Religion

For some, a day to fast — not feast

While many Americans gorged themselves Thursday, others chose not to eat in honor of a worldwide religious observance.

Friday, about 1,000 Muslims from around the Midwest gathered at Wichita's Century II Convention Hall to pray and celebrate Eid al-Adha. The three-day "Festival of Sacrifice" is one of the most sacred Islamic holidays, and many begin it by fasting.

Eid al-Adha celebrates the story of Abraham's willingness to sacrifice his son to God, a story shared in the Judeo-Christian tradition.

The Eid follows the lunar calendar. This year, it happened to begin on Thanksgiving Day in America.

"While everyone else feasted, we fasted," said Hussam Madi.

The Eid, which means festival, follows hajj — the annual pilgrimage to Mecca, a holy city in Saudi Arabia that is the center of Islam.

"It's fallen on Christmas Eve before," said Mazen Aburahmeh of Dallas, visiting family in Wichita. "Because it follows the moon, it falls 10 to 12 days earlier each year."

Fasting is optional during Eid but symbolic to the theme of sacrifice. Some celebrated both their Thanksgiving and religious traditions.

Afshan Khan, 19, who is of Pakistani descent, went to her grandmother's house for Thanksgiving and attended Friday's Eid al-Adha with her immediate family.

Across the world, people will sacrifice animals for food as part of the holiday. A third of the food they will give to help feed the poor. They also give a third to extended family, neighbors or friends and keep the remaining third for themselves. Others will donate money to food banks and charities.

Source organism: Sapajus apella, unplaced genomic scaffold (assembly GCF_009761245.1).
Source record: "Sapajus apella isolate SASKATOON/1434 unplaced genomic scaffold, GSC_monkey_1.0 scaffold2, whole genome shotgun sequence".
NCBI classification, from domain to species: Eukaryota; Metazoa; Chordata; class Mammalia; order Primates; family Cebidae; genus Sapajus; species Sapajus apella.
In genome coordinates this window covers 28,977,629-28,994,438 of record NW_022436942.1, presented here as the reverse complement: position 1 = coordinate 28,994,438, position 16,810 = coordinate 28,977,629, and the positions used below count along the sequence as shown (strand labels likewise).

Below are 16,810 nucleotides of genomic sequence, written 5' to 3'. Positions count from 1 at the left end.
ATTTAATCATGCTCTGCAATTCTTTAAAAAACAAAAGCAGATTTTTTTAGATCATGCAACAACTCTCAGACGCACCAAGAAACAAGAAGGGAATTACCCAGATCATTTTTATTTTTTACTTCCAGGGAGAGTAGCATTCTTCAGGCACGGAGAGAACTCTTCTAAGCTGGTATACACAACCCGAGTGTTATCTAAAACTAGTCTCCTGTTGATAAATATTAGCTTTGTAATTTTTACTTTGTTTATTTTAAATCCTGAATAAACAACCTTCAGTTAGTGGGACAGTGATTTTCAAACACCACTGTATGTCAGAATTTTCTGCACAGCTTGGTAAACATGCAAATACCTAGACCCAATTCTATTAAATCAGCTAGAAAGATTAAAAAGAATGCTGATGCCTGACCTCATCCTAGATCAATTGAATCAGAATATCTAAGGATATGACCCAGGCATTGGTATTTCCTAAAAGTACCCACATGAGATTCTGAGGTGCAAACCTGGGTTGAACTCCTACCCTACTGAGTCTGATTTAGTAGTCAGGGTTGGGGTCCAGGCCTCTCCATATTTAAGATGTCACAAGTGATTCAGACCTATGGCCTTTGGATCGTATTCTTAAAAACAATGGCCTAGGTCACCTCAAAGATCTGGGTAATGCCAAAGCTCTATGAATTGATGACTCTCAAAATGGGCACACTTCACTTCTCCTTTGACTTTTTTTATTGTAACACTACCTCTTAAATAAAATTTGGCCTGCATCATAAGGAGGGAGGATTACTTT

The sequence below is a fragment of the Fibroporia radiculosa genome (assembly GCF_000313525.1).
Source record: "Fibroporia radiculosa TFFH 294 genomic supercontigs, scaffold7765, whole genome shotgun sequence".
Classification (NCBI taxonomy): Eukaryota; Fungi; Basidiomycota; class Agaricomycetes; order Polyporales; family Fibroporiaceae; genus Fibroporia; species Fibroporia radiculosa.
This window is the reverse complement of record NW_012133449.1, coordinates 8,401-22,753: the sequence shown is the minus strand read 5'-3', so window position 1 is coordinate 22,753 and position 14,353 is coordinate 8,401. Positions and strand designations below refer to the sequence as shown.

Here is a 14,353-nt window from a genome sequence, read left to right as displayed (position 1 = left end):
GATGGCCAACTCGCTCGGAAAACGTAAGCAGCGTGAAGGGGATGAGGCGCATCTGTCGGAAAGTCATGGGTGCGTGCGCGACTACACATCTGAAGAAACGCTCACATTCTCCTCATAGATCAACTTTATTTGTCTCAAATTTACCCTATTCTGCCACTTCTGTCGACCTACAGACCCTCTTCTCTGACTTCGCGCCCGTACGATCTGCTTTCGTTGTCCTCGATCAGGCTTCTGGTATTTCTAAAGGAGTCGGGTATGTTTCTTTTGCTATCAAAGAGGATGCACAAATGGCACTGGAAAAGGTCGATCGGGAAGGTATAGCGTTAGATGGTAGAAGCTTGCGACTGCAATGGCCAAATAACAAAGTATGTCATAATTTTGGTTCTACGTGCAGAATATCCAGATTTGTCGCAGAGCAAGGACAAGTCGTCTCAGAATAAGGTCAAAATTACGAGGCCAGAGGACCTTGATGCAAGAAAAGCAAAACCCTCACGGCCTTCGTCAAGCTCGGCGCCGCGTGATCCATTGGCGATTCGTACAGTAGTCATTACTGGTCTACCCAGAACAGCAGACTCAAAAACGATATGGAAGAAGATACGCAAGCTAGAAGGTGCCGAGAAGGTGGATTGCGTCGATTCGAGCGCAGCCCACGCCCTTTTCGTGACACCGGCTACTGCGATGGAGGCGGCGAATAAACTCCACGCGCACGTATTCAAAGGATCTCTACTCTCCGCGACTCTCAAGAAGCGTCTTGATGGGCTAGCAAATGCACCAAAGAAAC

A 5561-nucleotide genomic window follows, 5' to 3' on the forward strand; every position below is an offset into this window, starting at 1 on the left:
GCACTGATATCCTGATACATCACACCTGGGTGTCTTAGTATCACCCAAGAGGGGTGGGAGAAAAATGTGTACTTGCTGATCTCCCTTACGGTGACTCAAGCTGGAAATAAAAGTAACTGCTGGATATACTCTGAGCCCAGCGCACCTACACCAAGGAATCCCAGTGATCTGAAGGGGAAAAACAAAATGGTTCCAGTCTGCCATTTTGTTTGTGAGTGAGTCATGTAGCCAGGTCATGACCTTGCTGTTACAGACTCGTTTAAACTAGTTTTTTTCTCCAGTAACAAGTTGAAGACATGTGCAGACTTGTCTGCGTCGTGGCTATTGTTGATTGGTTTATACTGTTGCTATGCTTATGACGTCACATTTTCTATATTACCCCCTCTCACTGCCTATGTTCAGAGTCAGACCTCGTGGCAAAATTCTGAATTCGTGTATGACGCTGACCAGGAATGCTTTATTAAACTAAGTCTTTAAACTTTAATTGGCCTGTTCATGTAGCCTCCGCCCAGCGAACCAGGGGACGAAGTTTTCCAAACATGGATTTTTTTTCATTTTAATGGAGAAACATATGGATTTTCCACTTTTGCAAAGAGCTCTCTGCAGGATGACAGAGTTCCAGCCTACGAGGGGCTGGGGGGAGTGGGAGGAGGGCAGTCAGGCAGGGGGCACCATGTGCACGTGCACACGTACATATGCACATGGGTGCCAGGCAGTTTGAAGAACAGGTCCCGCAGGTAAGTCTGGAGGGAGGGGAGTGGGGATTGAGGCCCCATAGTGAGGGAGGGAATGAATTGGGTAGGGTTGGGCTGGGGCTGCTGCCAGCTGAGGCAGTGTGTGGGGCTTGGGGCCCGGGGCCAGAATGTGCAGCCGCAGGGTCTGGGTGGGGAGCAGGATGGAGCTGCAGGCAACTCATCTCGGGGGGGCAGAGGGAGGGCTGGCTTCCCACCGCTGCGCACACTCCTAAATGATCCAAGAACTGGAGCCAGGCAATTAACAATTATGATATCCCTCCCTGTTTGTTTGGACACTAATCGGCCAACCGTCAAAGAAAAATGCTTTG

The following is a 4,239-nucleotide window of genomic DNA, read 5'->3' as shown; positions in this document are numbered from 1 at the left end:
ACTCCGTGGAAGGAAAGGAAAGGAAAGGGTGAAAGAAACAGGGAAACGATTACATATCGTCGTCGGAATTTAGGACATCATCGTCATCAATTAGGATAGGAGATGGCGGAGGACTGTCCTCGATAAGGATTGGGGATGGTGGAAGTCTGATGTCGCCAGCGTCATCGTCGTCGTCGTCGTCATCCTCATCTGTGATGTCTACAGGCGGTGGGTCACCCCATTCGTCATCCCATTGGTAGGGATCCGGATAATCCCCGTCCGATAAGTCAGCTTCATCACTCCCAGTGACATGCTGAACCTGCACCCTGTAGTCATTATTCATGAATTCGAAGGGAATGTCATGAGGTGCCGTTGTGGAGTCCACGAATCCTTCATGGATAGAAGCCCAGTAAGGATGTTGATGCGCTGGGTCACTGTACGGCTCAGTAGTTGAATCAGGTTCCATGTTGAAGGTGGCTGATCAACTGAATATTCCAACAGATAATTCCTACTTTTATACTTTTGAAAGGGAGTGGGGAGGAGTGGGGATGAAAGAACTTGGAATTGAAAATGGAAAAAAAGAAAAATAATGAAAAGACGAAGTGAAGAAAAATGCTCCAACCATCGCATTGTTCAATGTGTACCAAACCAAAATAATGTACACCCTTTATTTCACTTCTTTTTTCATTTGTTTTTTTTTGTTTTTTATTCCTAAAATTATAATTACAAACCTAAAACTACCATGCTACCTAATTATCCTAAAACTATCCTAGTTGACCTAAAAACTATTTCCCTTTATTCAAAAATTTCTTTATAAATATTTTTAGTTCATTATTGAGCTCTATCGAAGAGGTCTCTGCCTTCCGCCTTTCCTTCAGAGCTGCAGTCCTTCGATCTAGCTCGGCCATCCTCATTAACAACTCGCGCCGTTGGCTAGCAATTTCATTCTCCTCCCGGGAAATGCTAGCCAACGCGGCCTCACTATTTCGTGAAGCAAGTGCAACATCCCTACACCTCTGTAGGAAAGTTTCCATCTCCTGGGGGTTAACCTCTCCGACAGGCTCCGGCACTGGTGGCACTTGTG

"Some make arrangements to have the sacrifice given overseas," Aburahmeh said.

Parts of the Middle East, Aburahmeh said, don't have charities and social services like those available to help people in need in the U.S. In those countries, meat can cost as much as a family's annual household income.

Wichita's celebration drew people from several states with family ties to Pakistan, Syria, Iran, Iraq and Jordan.

"This is one of the most central locations for Eid, so people come from all over," Khan said.

They wore their best clothes, which some families buy especially for the occasion.

Some men wore button-down suits. Others wore thobes, traditional garments flowing to their ankles. Women wore brightly colored hijabs draped over their heads and matching abayas — their gowns.

Khan wore a hijab given to her by relatives in Pakistan.

Friday morning's ceremony opened with a prayer, called salah, followed by a sermon, or khutbah.

Mohamed Alhilali a Wichita resident by way of Yemen, preached on the story of Abraham and Hagar, which appears in both the Quran and the Bible.

"Islam is mercy and caring," Alhilali said.

He cited the practice of helping feed the poor.

"It is the real-life practice of how we should live with each other," said Alhilali, who is director of Islamic affairs for the Islamic Society of Wichita.

Afterward, people mingled and families hugged and shared doughnuts and fruit drinks.

Some men would visit a farm later in the day, where they would slaughter their own lambs in a more traditional symbol of sacrifice.

By Friday morning, the time for fasting had ended.

"Today," Madi said, "we eat."

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